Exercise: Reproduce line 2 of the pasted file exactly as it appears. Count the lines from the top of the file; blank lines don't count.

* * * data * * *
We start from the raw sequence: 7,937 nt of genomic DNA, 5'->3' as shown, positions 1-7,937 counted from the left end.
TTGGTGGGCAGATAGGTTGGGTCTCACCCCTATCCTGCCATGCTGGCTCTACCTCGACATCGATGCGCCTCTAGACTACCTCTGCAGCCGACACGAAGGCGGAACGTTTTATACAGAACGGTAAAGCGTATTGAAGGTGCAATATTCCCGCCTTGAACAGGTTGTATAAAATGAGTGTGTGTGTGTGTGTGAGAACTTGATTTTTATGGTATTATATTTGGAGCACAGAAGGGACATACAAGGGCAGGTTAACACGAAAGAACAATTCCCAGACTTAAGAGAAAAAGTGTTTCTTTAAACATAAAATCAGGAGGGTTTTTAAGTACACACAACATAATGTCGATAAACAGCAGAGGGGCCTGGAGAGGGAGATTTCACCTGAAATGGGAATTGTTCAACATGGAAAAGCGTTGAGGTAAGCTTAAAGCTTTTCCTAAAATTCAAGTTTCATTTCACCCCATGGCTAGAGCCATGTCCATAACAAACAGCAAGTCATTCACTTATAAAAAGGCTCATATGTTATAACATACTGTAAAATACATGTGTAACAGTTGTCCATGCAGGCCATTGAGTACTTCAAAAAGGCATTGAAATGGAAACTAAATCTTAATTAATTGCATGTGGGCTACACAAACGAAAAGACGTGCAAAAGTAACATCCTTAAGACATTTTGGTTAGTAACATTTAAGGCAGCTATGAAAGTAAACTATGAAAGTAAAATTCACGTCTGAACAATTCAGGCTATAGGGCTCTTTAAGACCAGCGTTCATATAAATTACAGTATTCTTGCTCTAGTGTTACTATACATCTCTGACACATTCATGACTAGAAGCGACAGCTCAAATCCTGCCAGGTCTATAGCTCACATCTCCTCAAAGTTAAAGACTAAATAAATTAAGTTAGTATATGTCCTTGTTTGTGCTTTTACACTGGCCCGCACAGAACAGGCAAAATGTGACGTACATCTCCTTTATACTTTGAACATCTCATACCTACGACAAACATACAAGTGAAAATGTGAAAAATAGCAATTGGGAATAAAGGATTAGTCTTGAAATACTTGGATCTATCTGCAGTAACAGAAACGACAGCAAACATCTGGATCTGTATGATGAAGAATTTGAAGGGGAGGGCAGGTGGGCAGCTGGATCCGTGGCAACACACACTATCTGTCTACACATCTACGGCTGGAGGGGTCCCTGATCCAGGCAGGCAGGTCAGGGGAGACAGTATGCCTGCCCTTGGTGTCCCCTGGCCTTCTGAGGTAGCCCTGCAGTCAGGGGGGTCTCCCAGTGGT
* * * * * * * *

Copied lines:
TTGGTGGGCAGATAGGTTGGGTCTCACCCCTATCCTGCCATGCTGGCTCTACCTCGACATCGATGCGCCTCTAGACTACCTCTGCAGCCGACACGAAGGCGGAACGTTTTATACAGAACGGTAAAGCGTATTGAAGGTGCAATATTCCCGCCTTGAACAGGTTGTATAAAATGAGTGTGTGTGTGTGTGTGAGAACTTGATTTTTATGGTATTATATTTGGAGCACAGAAGGGACATACAAGGGCAGGTTAACACGAAAGAACAATTCCCAGACTTAAGAGAAAAAGTGTTTCTTTAAACATAAAATCAGGAGGGTTTTTAAGTACACACAACATAATGTCGATAAACAGCAGAGGGGCCTGGAGAGGGAGATTTCACCTGAAATGGGAATTGTTCAACATGGAAAAGCGTTGAGGTAAGCTTAAAGCTTTTCCTAAAATTCAAGTTTCATTTCACCCCATGGCTAGAGCCATGTCCATAACAAACAGCAAGTCATTCACTTATAAAAAGGCTCATATGTTATAACATACTGTAAAATACATGTGTAACAGTTGTCCATGCAGGCCATTGAGTACTTCAAAAAGGCATTGAAATGGAAACTAAATCTTAATTAATTGCATGTGGGCTACACAAACGAAAAGACGTGCAAAAGTAACATCCTTAAGACATTTTGGTTAGTAACATTTAAGGCAGCTATGAAAGTAAACTATGAAAGTAAAATTCACGTCTGAACAATTCAGGCTATAGGGCTCTTTAAGACCAGCGTTCATATAAATTACAGTATTCTTGCTCTAGTGTTACTATACATCTCTGACACATTCATGACTAGAAGCGACAGCTCAAATCCTGCCAGGTCTATAGCTCACATCTCCTCAAAGTTAAAGACTAAATAAATTAAGTTAGTATATGTCCTTGTTTGTGCTTTTACACTGGCCCGCACAGAACAGGCAAAATGTGACGTACATCTCCTTTATACTTTGAACATCTCATACCTACGACAAACATACAAGTGAAAATGTGAAAAATAGCAATTGGGAATAAAGGATTAGTCTTGAAATACTTGGATCTATCTGCAGTAACAGAAACGACAGCAAACATCTGGATCTGTATGATGAAGAATTTGAAGGGGAGGGCAGGTGGGCAGCTGGATCCGTGGCAACACACACTATCTGTCTACACATCTACGGCTGGAGGGGTCCCTGATCCAGGCAGGCAGGTCAGGGGAGACAGTATGCCTGCCCTTGGTGTCCCCTGGCCTTCTGAGGTAGCCCTGCAGTCAGGGGGGTCTCCCAGTGGT